Have you ever walked into a room in your house and found that an entire box of cheerios was spilled on the floor?
Ever turned around to find a whole load of freshly washed and folded laundry was dumped on the floor?
Ever discovered that a new item of clothing was ruined when your child snuck a staining fruit or veggie… that you didn’t give them?
If you haven’t ever had any of those - or a similar situation happen to you, I hereby award you the Unicorn Mother award.
Because when you’ve got kids, these things happen.
And let me ask you: when something like that happens, is it WWIII or a good joke?
What is the difference?
OK, sounds like a funny question, but really, when we’re not actually talking about a world war, what is the difference between WWIII and a good joke?
The difference is very simple: whatever you think the difference is.
Mull that one over for a minute.
What that means is that any of the above scenarios can be either WWIII or a good joke -- based on how you are viewing it.
No, that doesn’t mean it’s “just in your head”, but that does mean that we experience reality through the lens of our perception.
Let me give an extreme example to explain:
Team A is playing a sports game against Team B, and, in the stands, are fans of both teams. As the game progresses, and Team A keeps a steady lead against Team B, Fan A will become more and more excited, and Fan B more and more despondent. As they walk out of the stadium, if you poll both of them and ask them, “How was the game?” you’ll get two diametrically different answers.
Fan A will say: “It was amazing!”
Fan B will say: “It was horrible.”
But this is true even when the differences are not that strong:
Reva is very good at machanayim; she has a strong arm throwing the ball and is good at catching and dodging. Chaya isn’t so great at throwing or catching balls, but she can run faster than anyone else in their grade. The two get together a group of girls to play a game during recess, and everyone votes to play machanayim.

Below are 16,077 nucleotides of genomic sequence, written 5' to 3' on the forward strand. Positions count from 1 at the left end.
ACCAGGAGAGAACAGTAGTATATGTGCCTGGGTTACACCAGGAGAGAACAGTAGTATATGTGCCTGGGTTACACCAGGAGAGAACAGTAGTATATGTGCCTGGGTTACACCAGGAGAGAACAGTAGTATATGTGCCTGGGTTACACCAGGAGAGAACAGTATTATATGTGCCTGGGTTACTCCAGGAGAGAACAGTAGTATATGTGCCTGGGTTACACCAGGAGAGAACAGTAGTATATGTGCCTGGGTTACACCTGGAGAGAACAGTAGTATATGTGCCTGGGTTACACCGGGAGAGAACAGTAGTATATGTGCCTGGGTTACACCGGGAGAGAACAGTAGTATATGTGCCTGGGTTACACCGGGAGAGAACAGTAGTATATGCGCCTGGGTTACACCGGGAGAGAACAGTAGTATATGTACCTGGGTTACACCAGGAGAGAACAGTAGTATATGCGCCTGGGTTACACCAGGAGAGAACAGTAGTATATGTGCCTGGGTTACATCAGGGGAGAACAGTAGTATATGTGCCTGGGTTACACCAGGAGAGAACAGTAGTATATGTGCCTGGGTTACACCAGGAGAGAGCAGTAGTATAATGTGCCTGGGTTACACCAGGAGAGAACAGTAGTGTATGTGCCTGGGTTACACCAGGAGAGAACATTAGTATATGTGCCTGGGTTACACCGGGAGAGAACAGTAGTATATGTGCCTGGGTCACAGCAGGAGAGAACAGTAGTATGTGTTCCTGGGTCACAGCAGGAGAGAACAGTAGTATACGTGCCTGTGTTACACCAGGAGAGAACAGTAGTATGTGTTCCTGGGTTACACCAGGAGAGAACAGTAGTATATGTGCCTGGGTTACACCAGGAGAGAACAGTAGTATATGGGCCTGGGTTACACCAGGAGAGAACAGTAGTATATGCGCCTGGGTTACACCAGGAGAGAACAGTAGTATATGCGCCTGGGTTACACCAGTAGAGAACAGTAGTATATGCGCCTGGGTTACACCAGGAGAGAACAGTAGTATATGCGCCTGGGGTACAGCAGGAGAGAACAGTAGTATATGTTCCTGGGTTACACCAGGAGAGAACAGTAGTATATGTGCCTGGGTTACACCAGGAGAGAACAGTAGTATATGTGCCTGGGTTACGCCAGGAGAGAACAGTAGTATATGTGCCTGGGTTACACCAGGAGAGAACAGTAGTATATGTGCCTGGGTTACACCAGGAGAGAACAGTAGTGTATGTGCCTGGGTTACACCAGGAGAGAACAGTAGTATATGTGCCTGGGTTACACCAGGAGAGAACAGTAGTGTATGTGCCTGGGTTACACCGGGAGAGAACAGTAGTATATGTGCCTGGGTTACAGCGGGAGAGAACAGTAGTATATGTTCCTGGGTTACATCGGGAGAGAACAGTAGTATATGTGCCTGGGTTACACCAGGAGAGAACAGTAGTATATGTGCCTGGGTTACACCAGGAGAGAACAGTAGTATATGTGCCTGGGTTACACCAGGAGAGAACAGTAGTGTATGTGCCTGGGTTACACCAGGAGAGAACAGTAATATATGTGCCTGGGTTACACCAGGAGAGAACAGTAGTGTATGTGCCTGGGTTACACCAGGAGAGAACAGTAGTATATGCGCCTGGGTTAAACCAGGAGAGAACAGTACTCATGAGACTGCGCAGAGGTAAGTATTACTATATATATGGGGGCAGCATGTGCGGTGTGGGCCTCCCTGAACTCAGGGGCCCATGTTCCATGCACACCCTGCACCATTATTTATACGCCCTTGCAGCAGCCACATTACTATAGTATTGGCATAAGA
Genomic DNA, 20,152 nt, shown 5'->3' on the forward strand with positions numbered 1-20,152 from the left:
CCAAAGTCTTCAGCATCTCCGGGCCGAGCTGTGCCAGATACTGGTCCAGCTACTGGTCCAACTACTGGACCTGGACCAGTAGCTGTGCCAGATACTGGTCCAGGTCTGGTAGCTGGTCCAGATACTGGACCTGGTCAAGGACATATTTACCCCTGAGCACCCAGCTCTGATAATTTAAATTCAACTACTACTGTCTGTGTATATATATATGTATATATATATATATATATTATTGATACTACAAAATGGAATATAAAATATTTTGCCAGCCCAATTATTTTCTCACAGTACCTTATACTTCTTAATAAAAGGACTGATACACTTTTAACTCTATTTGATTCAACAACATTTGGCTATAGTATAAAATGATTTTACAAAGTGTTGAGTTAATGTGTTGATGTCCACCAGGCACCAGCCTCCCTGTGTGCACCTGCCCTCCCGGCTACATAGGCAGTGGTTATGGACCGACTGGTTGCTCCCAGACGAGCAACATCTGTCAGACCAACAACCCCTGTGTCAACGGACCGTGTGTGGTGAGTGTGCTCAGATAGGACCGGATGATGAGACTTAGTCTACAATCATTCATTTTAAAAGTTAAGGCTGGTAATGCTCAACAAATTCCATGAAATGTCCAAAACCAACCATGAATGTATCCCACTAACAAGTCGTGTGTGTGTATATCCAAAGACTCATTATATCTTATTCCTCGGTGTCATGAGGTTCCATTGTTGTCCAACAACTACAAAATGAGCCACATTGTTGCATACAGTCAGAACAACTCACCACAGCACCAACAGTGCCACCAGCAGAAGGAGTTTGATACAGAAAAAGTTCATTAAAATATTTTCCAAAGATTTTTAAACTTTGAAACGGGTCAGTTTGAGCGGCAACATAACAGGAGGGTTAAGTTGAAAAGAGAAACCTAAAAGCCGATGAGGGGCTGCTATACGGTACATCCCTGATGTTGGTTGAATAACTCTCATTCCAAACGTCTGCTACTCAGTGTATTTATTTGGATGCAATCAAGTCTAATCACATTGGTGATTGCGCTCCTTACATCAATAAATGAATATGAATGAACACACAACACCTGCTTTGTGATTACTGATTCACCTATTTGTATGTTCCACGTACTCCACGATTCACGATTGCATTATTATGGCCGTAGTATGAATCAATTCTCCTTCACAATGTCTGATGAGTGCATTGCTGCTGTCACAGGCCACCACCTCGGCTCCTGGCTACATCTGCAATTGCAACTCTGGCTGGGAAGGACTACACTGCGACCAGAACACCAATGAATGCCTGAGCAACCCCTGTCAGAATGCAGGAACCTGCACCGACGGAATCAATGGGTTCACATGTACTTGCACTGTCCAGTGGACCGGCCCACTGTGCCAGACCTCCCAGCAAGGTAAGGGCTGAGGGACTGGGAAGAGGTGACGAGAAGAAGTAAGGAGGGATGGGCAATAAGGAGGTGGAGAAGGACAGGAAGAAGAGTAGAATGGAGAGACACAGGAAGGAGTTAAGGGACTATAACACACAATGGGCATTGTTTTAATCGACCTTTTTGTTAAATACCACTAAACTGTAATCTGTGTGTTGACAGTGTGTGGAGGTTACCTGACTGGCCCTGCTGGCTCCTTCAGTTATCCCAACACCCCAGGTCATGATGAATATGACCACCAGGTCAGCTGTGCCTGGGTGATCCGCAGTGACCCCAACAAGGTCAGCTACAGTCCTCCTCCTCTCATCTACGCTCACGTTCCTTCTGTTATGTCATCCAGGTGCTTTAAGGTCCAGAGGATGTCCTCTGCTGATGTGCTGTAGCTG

In most situations, Reva would say that recess was “so much fun!” and Chaya wouldn’t be as enthusiastic.
If Chaya’s self-talk was: uch, so annoying. I hate playing machanayim and I’m not even good at it, then she’d come back in a bad mood.
BUT if Chaya was able to recognize that her perception of the situation was simply a perception, then when the uch, so annoying thought came into her head, she would be able to choose whether or not she wanted to believe that thought, or if she wanted to think something else - for example, It was fun to spend time chilling with my friends.
But this isn’t just true for games. This is true for real life, too.
Your thoughts in real life
The way we experience our children during the day and night - their funny lines and cuteness, their mischief, their difficulties, their antics and the things that they do that we don’t want them to do - is all going to be filtered through our perception of reality.
So, to take the examples I shared at the beginning of this post, any of those examples could be WWIII, or they could be a good joke.
Based on how you perceive them.